Real Estate Purchase Practice Tip

Buyers be aware that real estate closings now occurring are within 60 days of the due date for property taxes in all counties around the metropolitan Chicago area. If you are purchasing and taking out a mortgage, most lenders are requiring title companies to hold what is called a tax indemnity. The title company holds the funds and pays the tax bill prior to the due date.  Most title companies require that the tax indemnity amount held at closing represent 150% or 200% of the expected tax bill. Once the tax bill is paid any overage is returned by the title company to the buyer within 60 days of the payment being made to the treasurers office. For closing purposes this amount needs to be taken into account when a buyer is budgeting for closing costs that are to be expected at the table. Many times loan officers realtors or even attorneys forget to include this increased cost basis in estimates for amounts that a buyer needs to bring them to closing.

#taxindemnity #closingcosts #titlecompany

Mechanic’s Liens – A Short Primer (part 2)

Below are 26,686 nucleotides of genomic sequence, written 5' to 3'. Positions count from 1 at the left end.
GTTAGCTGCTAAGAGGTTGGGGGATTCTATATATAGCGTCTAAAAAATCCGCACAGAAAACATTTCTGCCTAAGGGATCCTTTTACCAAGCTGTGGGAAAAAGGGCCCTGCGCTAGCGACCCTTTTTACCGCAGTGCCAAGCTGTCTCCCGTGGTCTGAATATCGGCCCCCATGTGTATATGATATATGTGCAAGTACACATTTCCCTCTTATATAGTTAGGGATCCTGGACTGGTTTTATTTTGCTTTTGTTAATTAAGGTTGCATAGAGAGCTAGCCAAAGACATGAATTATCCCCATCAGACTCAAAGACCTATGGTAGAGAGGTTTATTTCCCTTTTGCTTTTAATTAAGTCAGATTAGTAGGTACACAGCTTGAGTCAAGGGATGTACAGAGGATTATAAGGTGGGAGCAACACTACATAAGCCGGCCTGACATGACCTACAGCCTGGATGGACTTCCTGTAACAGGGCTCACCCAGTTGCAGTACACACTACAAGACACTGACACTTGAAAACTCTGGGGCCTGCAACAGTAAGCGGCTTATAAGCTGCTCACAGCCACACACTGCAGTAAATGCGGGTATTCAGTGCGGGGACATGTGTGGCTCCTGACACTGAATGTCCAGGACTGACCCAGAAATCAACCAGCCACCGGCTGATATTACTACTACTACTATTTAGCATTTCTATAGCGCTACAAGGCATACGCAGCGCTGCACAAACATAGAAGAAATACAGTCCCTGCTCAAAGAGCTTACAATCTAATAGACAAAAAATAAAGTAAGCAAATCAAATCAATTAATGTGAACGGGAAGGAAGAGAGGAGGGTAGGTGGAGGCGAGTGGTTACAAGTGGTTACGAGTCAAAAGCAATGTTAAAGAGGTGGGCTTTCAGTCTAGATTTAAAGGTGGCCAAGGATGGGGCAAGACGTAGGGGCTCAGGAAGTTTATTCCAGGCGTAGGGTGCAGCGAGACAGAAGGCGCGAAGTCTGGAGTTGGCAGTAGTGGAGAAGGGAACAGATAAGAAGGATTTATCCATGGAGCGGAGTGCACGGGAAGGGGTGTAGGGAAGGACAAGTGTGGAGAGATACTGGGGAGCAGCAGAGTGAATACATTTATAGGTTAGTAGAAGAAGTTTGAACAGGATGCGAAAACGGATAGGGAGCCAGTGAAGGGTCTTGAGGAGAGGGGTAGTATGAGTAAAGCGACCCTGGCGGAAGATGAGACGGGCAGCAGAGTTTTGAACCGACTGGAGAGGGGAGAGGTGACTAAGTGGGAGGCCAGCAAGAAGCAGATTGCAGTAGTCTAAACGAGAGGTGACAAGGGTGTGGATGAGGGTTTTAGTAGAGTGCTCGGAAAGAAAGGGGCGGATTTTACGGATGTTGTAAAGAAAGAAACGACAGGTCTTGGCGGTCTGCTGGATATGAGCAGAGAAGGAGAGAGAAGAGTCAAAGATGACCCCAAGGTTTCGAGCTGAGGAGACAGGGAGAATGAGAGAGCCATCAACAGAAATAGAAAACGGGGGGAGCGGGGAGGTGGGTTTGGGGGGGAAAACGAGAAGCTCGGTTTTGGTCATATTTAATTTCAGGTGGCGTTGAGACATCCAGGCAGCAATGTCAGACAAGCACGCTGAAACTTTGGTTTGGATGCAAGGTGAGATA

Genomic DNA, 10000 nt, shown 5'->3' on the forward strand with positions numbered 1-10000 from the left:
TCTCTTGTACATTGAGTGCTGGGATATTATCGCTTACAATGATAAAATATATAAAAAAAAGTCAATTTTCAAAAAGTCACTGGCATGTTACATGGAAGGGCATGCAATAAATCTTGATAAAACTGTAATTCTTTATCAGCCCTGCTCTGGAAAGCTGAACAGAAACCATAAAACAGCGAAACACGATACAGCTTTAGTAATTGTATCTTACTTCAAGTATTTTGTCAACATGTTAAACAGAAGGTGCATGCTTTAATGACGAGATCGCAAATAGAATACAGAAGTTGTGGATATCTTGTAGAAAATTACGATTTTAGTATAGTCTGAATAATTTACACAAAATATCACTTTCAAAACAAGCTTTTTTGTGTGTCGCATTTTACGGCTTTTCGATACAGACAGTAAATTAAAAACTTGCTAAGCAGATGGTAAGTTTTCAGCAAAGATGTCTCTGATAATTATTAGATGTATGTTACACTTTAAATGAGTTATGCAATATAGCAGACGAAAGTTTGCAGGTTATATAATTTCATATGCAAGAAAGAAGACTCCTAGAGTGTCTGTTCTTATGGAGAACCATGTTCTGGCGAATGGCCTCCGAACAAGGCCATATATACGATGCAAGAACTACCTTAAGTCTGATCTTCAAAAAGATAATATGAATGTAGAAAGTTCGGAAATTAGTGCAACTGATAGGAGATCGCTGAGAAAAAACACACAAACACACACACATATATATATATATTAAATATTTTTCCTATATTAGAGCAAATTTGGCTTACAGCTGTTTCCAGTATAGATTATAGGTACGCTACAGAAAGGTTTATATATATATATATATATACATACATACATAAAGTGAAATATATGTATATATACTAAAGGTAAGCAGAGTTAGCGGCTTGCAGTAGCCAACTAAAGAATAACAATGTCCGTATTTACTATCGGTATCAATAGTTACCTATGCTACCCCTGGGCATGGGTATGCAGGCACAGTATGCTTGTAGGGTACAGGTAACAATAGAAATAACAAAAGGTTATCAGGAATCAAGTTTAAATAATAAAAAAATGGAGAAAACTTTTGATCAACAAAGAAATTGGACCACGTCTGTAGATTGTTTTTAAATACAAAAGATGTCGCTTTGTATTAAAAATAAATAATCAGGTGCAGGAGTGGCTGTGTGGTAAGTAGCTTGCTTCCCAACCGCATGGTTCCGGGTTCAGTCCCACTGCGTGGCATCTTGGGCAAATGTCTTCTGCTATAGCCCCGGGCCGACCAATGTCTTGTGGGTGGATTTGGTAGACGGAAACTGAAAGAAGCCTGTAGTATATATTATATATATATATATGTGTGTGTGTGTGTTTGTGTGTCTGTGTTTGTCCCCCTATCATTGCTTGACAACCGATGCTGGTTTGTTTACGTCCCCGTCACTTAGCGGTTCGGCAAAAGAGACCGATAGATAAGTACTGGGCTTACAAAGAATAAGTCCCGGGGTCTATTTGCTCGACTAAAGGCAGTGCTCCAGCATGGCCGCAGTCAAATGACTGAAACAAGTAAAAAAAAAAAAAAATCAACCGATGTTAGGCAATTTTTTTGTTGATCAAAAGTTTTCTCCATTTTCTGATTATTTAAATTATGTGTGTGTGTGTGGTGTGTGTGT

A mechanic’s lien filed on the title to real property that was the subject of the contractor’s work requires that (1) it incorporates a brief statement of the underlying contract that is the basis of the lien, (2) establishes the balance due after credits for payments made during the course of the contract and (3) a description of the real property itself. 770 ILCS 60/7. A critical aspect of a good mechanic’s lien (and its subsequent use in the litigation that follows) is making sure that the first prong is met and the brief statement of the contract at issue is made within the body of the mechanic’s lien that is recorded. It may sound silly, but you must make sure that the correct party’s names on the face of the lien. Get the correct dates on the lien (although an error here is not necessarily fatal for a claim). If you have a written contract state this. If you had an oral contract state that on the face of the lien – do not write it up as a written contract (when the judge asks you to produce it and you cannot then you LOSE). Write up a good synopsis of the work that was performed, materials that were furnished and describe any extras – no one will hold it against you if you put a few short paragraphs together just the recorder may charge a couple dollars more for the recording fee). As to extras it is often good practice to file a separate lien for additional work that the parties agreed to be performed after the commencement of work on the original contract, especially if these extras are of a different nature than the original work (the extras are to install windows and you were originally hired to replace the siding). Word to the wise if the contractor and the real property owner agree to additional terms for more work after the commencement of the original contract get it down on paper. Saves a lot of grief and money later. Call your attorney to prepare an amendment or a new contract. Takes a couple of minutes for a good practitioner to put together.